Also, he dresses up like a woman to escape the neighborhood of the original crime. But even after being out of the neighborhood, he continues to dress like a woman for the rest of the book. We're never told exactly why, though. It made sense to get away from the crime scene, because the cops had a description, but why continue after that? What makes more sense: dressing like a woman because the cops know you have a shaved head, or putting on a damn hat?

I liked Jody a lot more than I did Simon, but after a while Laymon stops giving Jody anything interesting to do or say.

And for as fast-paced as Laymon plots his novels, he sure does dawdle a lot. As here, for instance, when the novel is about to come to a close and Laymon decides to stick an NRA pamphlet in it practically out of nowhere.

What saves the book is a fairly good ending. You know what's coming, but it definitely doesn't go down like you'd expect it to. I have to give Laymon credit for getting a little wild with his finale. (The final few pages feature two people who have just gone to Hell and back and they're JOKING AROUND. That's inexcusable.)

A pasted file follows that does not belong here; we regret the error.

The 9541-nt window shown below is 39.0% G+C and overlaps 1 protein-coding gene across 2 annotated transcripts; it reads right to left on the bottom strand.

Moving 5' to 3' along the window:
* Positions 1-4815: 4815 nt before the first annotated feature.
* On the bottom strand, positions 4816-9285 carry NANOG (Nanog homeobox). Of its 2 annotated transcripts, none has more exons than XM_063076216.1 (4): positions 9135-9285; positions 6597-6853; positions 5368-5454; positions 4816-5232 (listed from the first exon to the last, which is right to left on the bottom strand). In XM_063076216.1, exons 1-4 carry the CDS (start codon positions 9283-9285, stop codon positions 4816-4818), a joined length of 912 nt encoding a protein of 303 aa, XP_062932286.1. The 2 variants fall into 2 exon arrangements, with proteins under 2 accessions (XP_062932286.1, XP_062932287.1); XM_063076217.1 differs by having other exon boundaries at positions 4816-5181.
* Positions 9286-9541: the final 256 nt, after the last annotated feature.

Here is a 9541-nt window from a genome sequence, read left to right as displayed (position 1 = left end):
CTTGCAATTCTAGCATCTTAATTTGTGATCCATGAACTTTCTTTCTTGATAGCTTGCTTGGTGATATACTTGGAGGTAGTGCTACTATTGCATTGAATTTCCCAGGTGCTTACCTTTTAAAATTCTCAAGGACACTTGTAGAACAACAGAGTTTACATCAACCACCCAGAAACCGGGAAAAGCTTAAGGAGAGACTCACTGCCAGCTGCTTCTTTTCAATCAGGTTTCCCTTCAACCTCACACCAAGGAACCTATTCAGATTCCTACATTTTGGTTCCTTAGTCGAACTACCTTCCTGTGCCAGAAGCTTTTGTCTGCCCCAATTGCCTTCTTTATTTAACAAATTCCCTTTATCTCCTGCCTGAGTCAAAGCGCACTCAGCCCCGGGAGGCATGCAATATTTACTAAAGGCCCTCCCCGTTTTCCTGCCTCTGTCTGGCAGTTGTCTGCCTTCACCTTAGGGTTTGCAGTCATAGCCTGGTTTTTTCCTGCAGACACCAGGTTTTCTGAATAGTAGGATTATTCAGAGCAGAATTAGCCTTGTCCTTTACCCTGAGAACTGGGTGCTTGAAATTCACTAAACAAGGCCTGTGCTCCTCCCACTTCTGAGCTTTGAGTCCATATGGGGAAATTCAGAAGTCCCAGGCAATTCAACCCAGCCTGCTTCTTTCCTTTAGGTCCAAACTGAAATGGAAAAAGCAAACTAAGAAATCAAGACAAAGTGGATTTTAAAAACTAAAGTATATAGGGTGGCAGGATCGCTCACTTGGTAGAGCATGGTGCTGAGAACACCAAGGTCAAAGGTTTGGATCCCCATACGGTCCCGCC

The thing with Laymon is that though this could have easily been one hundred pages shorter, you plow through it so fast that you hardly notice.

The beginning is sensational, there's a few fun stops along the way, and the ending offers a nice little twist on what you think is coming.

Not Laymon's best, but he heaps on the gore to compensate for the lack of a plot (which is good news if you like gore), and it leaves you with enough of a good taste in your mouth to make it worth checking out.
Laymon's best. Fast-paced, stomach-turning at times, and a great example of everything that he did well as a writer with fewer examples of his weaknesses than in his other novels. A great place to start for anyone looking to get into Laymon or who is curious as to why he has the fanbase that he does.